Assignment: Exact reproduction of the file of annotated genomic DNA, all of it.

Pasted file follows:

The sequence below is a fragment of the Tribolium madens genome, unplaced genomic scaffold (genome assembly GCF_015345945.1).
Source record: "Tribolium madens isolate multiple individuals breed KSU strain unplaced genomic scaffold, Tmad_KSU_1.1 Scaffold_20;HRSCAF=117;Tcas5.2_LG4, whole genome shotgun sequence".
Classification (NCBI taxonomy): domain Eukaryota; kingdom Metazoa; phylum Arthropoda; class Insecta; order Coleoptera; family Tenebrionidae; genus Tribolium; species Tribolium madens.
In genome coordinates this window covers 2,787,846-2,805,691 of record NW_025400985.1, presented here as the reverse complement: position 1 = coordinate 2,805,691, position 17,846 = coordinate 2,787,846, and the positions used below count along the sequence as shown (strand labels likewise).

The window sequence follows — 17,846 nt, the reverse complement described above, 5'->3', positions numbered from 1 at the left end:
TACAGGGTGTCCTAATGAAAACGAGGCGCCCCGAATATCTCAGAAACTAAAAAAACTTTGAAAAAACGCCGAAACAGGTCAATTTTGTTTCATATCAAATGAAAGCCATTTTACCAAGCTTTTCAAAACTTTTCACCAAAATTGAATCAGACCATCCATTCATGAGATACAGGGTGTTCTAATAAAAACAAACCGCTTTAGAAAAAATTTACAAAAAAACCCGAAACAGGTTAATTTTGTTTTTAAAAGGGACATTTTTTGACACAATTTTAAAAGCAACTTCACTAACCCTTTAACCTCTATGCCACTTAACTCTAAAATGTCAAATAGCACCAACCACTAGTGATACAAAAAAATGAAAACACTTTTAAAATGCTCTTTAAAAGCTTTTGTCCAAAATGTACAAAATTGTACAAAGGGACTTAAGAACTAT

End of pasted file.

The sequence below is a fragment of the Tribolium madens genome, unplaced genomic scaffold (genome assembly GCF_015345945.1).
Source record: "Tribolium madens isolate multiple individuals breed KSU strain unplaced genomic scaffold, Tmad_KSU_1.1 Scaffold_20;HRSCAF=117;Tcas5.2_LG4, whole genome shotgun sequence".
Classification (NCBI taxonomy): domain Eukaryota; kingdom Metazoa; phylum Arthropoda; class Insecta; order Coleoptera; family Tenebrionidae; genus Tribolium; species Tribolium madens.
In genome coordinates this window covers 2,787,846-2,805,691 of record NW_025400985.1, presented here as the reverse complement: position 1 = coordinate 2,805,691, position 17,846 = coordinate 2,787,846, and the positions used below count along the sequence as shown (strand labels likewise).

The window sequence follows — 17,846 nt, the reverse complement described above, 5'->3', positions numbered from 1 at the left end:
TACAGGGTGTCCTAATGAAAACGAGGCGCCCCGAATATCTCAGAAACTAAAAAAACTTTGAAAAAACGCCGAAACAGGTCAATTTTGTTTCATATCAAATGAAAGCCATTTTACCAAGCTTTTCAAAACTTTTCACCAAAATTGAATCAGACCATCCATTCATGAGATACAGGGTGTTCTAATAAAAACAAACCGCTTTAGAAAAAATTTACAAAAAAACCCGAAACAGGTTAATTTTGTTTTTAAAAGGGACATTTTTTGACACAATTTTAAAAGCAACTTCACTAACCCTTTAACCTCTATGCCACTTAACTCTAAAATGTCAAATAGCACCAACCACTAGTGATACAAAAAAATGAAAACACTTTTAAAATGCTCTTTAAAAGCTTTTGTCCAAAATGTACAAAATTGTACAAAGGGACTTAAGAACTAT